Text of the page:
Dr. Richard J. Baron, President and CEO of the American Board of Internal Medicine and the ABIM Foundation, will deliver the Keynote Address at “Innovation Showcase: Technology Tools for the Medical Neighborhood,” on March 15. Dr. Baron will discuss the origins of the Choosing Wisely campaign, a nationwide effort to reduce waste and overuse in health care. Read more about the campaign here.
How does Choosing Wisely connect with the move toward value-based health care?
Value-based health care is a move away from fee-for-service. In fee-for-service, there’s an economic incentive to do more. Doing more generates more revenue. In general, I believe physicians and clinicians are highly professional and try to do the right thing for patients. But we know a lot of what gets done is not evidence-based, not necessary — and exposes patients to risk. We want people to choose health care wisely, and Choosing Wisely helps clinicians and patients have conversations about what health care might not be necessary. The focus is not on money but on doing the right thing for patients.
You will be speaking at the Innovation Showcase. How can technology advance the efforts of Choosing Wisely?
Choosing Wisely is a set of expert recommendations that come from folks with deep knowledge in each field. Committees of professionals with knowledge of the medical literature created the recommendations. They know what works and what doesn’t. How you move the recommendations into real life settings almost always involves some form of technology. We have the Choosing Wisely app. The app allows patients and physicians to easily search more than 500 recommendations. No one can carry all those recommendations around in their head. At the point of care, we also are seeing Choosing Wisely incorporated into Electronic Health Records. So if a doctor prescribes something against the recommendations, a prompt might come up that asks: ‘Do you really want to order this test, or this prescription?’ It is a way at the point of care for the patient and doctor to talk about what’s truly necessary for the patient.
If every clinician followed Choosing Wisely’s recommendations to eliminate unnecessary testing and treatments, what would that mean for American health care spending?
The campaign is focused on avoiding harm. Unnecessary care produces harm. Testing when it isn’t necessary also generates financial harm, especially for patients now that we increasingly live in a world of high co-pays and deductibles. The National Academy of Sciences says up to 30 percent of what we do in health care is waste. Since we spend $2.5 trillion on health care, 30 percent is a huge amount. We know in clinics where Choosing Wisely has been implemented into electronic health records we’ve seen a documented financial impact. Care that does not add value to patients gets done a lot less. The primary aim was never about reducing costs. Some have criticized us because even with Choosing Wisely there is still a lot of waste. It’s not the magic bullet for everything. But it is a highly effective tool.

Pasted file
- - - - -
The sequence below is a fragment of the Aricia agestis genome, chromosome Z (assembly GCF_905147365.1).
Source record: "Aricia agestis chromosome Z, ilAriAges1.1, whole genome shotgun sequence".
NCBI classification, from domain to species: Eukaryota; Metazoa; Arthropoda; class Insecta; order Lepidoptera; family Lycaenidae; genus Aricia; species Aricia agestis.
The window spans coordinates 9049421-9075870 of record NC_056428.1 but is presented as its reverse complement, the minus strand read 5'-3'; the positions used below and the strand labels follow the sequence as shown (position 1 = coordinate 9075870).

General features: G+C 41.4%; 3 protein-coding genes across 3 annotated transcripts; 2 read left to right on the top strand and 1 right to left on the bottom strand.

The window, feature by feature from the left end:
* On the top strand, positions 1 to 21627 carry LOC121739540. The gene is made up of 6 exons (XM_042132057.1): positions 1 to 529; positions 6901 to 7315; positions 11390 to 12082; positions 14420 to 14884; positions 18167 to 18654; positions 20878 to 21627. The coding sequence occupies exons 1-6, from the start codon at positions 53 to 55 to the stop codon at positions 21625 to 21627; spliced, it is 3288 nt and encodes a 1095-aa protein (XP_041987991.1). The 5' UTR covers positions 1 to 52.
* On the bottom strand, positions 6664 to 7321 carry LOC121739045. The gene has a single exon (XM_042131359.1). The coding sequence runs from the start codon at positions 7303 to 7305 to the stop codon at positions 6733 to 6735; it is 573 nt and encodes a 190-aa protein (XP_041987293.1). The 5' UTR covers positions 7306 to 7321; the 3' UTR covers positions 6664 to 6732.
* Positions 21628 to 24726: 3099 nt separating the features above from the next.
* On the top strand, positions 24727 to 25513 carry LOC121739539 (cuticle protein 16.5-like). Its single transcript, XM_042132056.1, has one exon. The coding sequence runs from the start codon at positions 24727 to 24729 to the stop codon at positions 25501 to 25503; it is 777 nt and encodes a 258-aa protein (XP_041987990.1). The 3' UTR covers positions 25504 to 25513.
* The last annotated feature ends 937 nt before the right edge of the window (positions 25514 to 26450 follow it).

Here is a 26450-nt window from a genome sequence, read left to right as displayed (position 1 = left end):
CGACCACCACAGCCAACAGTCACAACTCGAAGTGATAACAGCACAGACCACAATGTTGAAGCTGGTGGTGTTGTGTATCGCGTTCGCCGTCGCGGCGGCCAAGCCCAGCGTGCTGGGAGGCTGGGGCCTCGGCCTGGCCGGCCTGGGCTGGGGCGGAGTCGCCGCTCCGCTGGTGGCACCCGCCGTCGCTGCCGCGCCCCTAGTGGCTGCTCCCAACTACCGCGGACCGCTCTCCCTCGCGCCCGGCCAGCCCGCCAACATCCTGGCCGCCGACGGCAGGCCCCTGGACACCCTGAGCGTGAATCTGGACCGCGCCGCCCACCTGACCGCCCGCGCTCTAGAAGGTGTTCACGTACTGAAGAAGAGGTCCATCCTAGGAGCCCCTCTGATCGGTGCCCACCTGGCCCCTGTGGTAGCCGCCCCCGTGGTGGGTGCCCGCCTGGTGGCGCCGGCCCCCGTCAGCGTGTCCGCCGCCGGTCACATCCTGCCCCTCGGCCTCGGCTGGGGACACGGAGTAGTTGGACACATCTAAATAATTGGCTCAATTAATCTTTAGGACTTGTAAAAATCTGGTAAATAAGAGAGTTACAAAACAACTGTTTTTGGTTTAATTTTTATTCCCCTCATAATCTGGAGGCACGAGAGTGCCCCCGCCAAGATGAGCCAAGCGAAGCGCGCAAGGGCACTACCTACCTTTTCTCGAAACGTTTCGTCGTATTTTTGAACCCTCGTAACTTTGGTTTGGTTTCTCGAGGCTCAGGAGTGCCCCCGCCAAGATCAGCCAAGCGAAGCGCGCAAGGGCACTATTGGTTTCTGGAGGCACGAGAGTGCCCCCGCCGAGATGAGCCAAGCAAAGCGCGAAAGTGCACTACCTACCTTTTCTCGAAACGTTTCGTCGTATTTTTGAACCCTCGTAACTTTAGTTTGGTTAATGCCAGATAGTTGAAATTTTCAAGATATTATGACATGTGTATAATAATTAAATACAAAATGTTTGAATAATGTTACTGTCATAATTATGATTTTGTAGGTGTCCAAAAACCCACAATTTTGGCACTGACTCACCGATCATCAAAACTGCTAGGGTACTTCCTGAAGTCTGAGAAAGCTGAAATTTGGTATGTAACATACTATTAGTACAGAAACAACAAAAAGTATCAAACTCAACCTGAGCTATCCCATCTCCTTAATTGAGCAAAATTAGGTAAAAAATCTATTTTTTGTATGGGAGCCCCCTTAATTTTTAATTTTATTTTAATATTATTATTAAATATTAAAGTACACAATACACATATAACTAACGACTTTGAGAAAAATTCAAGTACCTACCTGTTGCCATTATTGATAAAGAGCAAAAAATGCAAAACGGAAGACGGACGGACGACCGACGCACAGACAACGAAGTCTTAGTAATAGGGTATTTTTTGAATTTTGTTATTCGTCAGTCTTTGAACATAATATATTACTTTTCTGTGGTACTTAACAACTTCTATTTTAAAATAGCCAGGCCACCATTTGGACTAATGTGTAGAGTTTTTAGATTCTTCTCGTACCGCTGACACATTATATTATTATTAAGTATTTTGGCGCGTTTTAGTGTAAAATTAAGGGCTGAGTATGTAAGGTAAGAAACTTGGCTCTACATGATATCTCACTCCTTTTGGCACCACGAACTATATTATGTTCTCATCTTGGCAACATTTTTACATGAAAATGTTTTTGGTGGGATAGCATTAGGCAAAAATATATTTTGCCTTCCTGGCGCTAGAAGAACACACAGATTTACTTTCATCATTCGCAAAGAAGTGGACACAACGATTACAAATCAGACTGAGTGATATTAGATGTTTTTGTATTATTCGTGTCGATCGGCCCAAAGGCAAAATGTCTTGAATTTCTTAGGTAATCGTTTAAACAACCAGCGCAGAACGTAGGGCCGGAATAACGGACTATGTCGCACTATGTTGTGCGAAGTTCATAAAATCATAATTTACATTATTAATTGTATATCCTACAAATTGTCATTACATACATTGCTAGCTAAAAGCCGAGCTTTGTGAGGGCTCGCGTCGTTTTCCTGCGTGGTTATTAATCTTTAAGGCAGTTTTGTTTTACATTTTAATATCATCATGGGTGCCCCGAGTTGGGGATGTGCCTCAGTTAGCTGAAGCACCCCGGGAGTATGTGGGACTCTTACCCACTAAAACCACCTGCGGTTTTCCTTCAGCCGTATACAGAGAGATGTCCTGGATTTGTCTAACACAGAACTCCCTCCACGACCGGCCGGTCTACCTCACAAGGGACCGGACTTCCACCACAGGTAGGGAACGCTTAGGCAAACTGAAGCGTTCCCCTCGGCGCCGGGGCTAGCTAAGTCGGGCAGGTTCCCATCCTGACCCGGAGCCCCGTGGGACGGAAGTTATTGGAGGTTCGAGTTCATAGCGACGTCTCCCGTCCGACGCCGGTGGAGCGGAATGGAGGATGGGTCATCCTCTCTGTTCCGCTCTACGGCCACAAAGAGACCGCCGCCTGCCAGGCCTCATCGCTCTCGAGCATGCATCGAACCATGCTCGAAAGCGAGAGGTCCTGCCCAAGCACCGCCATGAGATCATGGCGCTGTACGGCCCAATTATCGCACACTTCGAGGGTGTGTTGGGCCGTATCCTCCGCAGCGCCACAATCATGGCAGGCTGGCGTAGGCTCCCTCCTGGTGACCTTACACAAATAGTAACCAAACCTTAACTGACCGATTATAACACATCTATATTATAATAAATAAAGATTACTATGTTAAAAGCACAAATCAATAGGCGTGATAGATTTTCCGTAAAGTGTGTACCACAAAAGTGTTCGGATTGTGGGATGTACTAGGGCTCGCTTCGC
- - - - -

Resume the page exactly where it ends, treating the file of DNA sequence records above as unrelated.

Is the goal of Choosing Wisely to reach providers or patients?
It’s really aimed at both. If you talk to providers about why they do unnecessary things they’ll say that patients ask for it. ‘A neighbor with back pain got an MRI so I should get an MRI because of my back pain.’ But most people with back pain get better. The Choosing Wisely app supports the doctor who can say, ‘This recommendation shows you really don’t need that MRI.’ Patients sometimes may think the doctor is trying to save money because of a new health insurance contract or something. And the recommendations raise awareness to prevent the physician from, say, just prescribing antibiotics for a cold when that’s not the appropriate treatment.
Does following the recommendations mean doctors have more or less exposure to lawsuits?
We get that question a lot since litigation and malpractice is an ever-present risk for providers. Clinicians can get sued for anything. We know that doing more — if it’s the wrong thing to do — puts doctors at higher risk for lawsuits. It’s naive to think that doing more unnecessary tests and procedures will decrease litigation.
What will be the important takeaway from your keynote at the Innovation Showcase?
I would love for this audience to be more aware of Choosing Wisely and the variety of tools connected to the campaign. There are so many things for primary care doctors to do these days. Screen for domestic violence. Firearms in the home. Appropriate preventive care. Everybody is busy. I know many physicians now have value-based contracts. Choosing Wisely gives doctors a better way to talk about low-value care without the conversation being financially driven. Bringing money directly to the bedside does not go well for physicians or patients. Our focus is better care. Having conversations around better care for patients is the pathway for success in value-based contracts.